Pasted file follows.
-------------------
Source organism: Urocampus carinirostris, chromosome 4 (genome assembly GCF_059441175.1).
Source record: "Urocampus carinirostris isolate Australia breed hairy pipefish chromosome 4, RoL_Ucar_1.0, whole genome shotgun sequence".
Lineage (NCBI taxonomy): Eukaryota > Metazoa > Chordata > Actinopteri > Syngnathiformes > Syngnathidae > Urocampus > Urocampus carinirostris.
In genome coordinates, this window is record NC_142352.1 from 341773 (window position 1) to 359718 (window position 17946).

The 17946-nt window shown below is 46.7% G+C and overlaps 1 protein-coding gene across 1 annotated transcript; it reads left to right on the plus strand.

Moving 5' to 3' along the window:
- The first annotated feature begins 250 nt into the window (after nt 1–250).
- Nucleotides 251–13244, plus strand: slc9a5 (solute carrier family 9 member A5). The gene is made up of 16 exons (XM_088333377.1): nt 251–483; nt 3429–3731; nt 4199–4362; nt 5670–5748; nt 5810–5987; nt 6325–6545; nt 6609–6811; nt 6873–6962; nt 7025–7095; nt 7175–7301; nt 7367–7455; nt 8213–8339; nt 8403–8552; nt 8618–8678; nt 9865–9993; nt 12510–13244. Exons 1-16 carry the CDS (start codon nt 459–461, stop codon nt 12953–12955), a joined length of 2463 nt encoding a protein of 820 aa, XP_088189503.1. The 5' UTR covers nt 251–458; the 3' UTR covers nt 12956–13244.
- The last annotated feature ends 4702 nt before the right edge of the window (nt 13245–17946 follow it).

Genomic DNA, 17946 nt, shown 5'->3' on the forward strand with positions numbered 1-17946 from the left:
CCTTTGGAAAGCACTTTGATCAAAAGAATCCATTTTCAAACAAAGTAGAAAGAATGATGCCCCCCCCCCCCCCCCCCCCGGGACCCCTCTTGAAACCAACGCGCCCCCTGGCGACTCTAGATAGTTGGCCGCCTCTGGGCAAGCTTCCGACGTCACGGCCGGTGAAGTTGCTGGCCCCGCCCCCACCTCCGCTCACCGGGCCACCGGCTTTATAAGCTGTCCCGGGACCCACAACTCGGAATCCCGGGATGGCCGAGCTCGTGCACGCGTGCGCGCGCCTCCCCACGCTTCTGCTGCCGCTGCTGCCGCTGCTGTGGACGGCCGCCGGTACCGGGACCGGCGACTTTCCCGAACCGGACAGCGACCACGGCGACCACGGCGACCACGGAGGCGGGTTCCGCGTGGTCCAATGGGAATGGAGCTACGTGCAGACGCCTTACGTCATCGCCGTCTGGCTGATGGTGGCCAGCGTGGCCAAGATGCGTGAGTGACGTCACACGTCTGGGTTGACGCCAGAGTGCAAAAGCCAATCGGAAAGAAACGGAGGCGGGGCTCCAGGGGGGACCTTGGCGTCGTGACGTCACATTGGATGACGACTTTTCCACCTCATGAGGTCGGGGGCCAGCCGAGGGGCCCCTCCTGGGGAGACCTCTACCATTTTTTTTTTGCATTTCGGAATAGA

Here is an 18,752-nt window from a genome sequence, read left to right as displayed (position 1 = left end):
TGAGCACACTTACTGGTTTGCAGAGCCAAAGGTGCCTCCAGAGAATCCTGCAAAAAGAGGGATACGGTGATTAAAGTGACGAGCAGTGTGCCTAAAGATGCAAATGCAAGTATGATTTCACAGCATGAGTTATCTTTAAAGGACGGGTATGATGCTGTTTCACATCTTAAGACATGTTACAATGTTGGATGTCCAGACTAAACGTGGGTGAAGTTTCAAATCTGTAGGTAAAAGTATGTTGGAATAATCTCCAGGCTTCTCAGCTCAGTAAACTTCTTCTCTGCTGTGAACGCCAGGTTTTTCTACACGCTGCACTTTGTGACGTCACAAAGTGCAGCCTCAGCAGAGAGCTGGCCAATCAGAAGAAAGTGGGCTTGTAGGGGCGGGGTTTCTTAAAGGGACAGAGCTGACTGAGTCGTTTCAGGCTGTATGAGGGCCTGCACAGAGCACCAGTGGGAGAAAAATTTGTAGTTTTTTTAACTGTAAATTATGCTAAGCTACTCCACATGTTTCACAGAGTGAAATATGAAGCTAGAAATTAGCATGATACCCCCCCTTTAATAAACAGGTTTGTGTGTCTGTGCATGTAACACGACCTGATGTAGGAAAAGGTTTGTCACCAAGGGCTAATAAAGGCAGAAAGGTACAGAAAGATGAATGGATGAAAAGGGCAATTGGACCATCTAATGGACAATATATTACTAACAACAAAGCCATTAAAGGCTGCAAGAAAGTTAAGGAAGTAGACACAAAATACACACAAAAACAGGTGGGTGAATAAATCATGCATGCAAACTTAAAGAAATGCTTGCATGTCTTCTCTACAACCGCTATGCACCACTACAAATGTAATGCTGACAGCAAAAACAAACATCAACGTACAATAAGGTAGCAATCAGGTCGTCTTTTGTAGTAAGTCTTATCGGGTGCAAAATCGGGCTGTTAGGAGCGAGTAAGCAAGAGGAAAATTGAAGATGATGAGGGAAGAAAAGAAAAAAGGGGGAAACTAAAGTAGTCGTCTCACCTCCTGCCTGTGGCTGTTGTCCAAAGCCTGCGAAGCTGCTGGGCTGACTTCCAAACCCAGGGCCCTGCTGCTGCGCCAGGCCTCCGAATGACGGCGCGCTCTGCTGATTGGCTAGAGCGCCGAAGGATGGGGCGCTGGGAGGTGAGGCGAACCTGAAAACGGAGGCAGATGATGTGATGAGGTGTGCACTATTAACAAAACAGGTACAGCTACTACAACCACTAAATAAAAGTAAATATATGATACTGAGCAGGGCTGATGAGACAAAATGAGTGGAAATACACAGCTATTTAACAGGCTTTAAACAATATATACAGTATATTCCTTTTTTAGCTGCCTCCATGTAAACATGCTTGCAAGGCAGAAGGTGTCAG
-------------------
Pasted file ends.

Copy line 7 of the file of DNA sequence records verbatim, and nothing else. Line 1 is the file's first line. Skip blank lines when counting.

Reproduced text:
- The first annotated feature begins 250 nt into the window (after nt 1–250).